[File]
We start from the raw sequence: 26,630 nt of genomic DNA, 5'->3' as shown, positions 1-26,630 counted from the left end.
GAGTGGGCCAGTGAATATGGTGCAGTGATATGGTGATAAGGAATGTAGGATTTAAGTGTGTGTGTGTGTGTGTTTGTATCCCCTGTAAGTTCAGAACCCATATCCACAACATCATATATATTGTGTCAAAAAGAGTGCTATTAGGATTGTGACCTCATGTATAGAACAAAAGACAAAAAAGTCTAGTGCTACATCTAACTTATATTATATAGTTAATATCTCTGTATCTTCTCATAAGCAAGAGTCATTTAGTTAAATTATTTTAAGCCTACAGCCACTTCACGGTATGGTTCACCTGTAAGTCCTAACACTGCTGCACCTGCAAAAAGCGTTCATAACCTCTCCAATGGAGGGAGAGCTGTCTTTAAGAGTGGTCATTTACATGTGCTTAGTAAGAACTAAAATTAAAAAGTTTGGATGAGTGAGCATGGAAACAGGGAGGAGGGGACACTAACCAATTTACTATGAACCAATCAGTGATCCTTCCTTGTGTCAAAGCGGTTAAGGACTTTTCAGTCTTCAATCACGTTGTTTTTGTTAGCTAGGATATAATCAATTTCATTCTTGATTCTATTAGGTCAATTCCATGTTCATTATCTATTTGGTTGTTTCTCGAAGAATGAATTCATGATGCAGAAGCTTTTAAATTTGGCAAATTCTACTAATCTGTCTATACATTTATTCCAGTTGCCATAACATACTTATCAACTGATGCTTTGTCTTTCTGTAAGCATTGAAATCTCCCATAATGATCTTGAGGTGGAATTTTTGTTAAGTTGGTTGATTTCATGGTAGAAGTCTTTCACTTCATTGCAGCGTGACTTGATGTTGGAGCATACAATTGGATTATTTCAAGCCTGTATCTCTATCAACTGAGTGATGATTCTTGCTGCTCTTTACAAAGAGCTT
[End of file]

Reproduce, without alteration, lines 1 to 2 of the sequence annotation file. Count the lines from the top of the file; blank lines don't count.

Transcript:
We start from the raw sequence: 26,630 nt of genomic DNA, 5'->3' as shown, positions 1-26,630 counted from the left end.
GAGTGGGCCAGTGAATATGGTGCAGTGATATGGTGATAAGGAATGTAGGATTTAAGTGTGTGTGTGTGTGTGTTTGTATCCCCTGTAAGTTCAGAACCCATATCCACAACATCATATATATTGTGTCAAAAAGAGTGCTATTAGGATTGTGACCTCATGTATAGAACAAAAGACAAAAAAGTCTAGTGCTACATCTAACTTATATTATATAGTTAATATCTCTGTATCTTCTCATAAGCAAGAGTCATTTAGTTAAATTATTTTAAGCCTACAGCCACTTCACGGTATGGTTCACCTGTAAGTCCTAACACTGCTGCACCTGCAAAAAGCGTTCATAACCTCTCCAATGGAGGGAGAGCTGTCTTTAAGAGTGGTCATTTACATGTGCTTAGTAAGAACTAAAATTAAAAAGTTTGGATGAGTGAGCATGGAAACAGGGAGGAGGGGACACTAACCAATTTACTATGAACCAATCAGTGATCCTTCCTTGTGTCAAAGCGGTTAAGGACTTTTCAGTCTTCAATCACGTTGTTTTTGTTAGCTAGGATATAATCAATTTCATTCTTGATTCTATTAGGTCAATTCCATGTTCATTATCTATTTGGTTGTTTCTCGAAGAATGAATTCATGATGCAGAAGCTTTTAAATTTGGCAAATTCTACTAATCTGTCTATACATTTATTCCAGTTGCCATAACATACTTATCAACTGATGCTTTGTCTTTCTGTAAGCATTGAAATCTCCCATAATGATCTTGAGGTGGAATTTTTGTTAAGTTGGTTGATTTCATGGTAGAAGTCTTTCACTTCATTGCAGCGTGACTTGATGTTGGAGCATACAATTGGATTATTTCAAGCCTGTATCTCTATCAACTGAGTGATGATTCTTGCTGCTCTTTACAAAGAGCTT